The term relative is sometimes called an obscuring truth and sometimes a conventional truth, depending on the context. And absolute truth can also have many different meanings. The Treatise on the Center and Extremes speaks of absolute absolute truth, practiced absolute truth, and attained absolute truth. Again, in the supreme Mantrayāna one speaks of the absolute luminosity. Moreover, to explain the specific practices of the Mantrayāna, the two truths are explained in different ways. For example, the illusory and temporary aspect of phenomena is related to relative truth, while their aspect of primordial continuity is related to absolute truth.
So when we talk about the absolute truth, we should always do so with reference to the context, whether Sūtrayāna or Mantrayāna, and if Mantrayāna, to the particular tantra. We should then gain a precise understanding of absolute truth within that context. This is very important. If we try to apply only a general understanding of absolute truth to some specific text, we can get very confused.
It is said in the Root Verses of the Middle Way that the teachings of the Buddha rely on the two truths: the truth of the relative world and the supreme, absolute truth. This is explained in detail in the Entrance to the Middle Way, which says that, as all phenomena are perceived both correctly and mistakenly, we apprehend their nature in two ways. What is correctly perceived is absolute truth, and what is perceived incorrectly is relative truth. This refers to the findings of nonconceptual experience, related to absolute truth, and those of conceptual analysis, related to relative truth. It is on the basis of these that we establish our understanding of emptiness. But here we are only talking about the nonconceptual experience of the absolute truth. With this exception, the ways of distinguishing the truths are the same as in the Entrance to the Middle Way.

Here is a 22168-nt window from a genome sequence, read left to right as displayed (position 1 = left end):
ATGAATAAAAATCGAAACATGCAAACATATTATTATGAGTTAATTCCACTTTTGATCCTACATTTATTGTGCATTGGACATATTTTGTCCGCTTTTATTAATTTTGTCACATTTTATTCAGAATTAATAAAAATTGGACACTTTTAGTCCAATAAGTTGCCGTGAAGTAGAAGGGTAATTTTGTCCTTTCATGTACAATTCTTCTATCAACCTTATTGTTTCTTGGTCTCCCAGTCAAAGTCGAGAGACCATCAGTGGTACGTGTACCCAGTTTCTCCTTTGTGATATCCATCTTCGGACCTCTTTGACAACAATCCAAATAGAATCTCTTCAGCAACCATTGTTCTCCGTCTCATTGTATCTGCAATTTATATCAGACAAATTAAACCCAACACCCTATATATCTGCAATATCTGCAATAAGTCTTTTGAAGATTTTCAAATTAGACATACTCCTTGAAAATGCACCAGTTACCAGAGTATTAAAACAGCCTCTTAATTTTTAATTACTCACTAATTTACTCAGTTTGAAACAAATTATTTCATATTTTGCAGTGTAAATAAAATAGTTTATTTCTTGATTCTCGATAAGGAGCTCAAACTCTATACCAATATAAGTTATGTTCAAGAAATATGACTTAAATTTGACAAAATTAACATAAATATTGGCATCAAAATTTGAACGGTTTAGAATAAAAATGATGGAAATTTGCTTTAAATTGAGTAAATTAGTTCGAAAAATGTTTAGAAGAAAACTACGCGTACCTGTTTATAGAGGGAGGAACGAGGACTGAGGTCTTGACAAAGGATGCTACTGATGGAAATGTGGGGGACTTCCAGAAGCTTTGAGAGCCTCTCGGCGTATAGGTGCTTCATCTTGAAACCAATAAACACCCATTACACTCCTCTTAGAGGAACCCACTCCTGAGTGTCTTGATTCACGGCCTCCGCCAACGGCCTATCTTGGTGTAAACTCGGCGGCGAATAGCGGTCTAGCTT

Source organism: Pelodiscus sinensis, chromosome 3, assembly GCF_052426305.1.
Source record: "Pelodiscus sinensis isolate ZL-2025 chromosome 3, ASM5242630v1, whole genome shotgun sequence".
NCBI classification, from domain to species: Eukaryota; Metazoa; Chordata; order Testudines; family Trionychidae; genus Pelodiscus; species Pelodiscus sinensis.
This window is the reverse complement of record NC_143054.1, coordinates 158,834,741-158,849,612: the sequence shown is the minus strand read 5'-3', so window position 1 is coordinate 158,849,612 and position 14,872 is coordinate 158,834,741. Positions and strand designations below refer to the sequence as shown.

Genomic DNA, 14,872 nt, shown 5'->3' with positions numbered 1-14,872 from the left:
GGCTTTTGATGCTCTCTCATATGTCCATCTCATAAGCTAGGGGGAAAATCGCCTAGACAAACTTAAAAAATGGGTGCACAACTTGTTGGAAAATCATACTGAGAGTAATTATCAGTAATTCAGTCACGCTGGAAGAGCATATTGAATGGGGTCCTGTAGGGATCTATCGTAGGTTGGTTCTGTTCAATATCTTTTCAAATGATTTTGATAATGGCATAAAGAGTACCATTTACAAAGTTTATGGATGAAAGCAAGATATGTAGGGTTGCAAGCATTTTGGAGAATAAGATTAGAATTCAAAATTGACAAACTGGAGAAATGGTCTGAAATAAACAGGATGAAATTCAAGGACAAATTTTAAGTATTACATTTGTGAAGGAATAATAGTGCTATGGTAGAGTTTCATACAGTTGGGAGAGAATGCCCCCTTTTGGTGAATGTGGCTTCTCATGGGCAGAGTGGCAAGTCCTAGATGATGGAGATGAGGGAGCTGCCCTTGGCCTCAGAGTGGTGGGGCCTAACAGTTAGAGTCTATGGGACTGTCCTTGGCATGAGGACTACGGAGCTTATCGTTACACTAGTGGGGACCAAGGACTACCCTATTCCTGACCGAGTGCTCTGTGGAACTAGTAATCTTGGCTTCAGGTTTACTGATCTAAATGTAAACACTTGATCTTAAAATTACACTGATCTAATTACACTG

Why do we need to realize emptiness? We do not wish to suffer, and we know that the root of suffering is the untamed mind. Because the mind perceives and understands things mistakenly, negative emotions arise and the mind is never at peace. This is why we suffer. To avoid this, we must develop the unmistaken mind, the intelligence that perceives the true nature of phenomena. Mistaken perception arises because we fail to see things as they are.
Much of what we perceive we perceive in a mistaken way, seeing things not as they truly are. This is how we become deluded. To avoid this, we should not accept our perceptions just as we experience them. It is very important to analyze and investigate whether we are seeing things as they truly are. We should ask ourselves what our perceptions are masking. If we do this, an understanding of the two truths will arise in our minds.
All we perceive—mountains, houses, and so on—affect us in one way or another. We need to investigate their real nature. Our perceptions, and the positive and negative aspects that we attribute to them, constitute relative truth. Relative truth is what we find when we experience the multiplicity of phenomena in a relative way, without going any further in analyzing their nature. The findings of the analysis by the conventional mind constitute relative truth.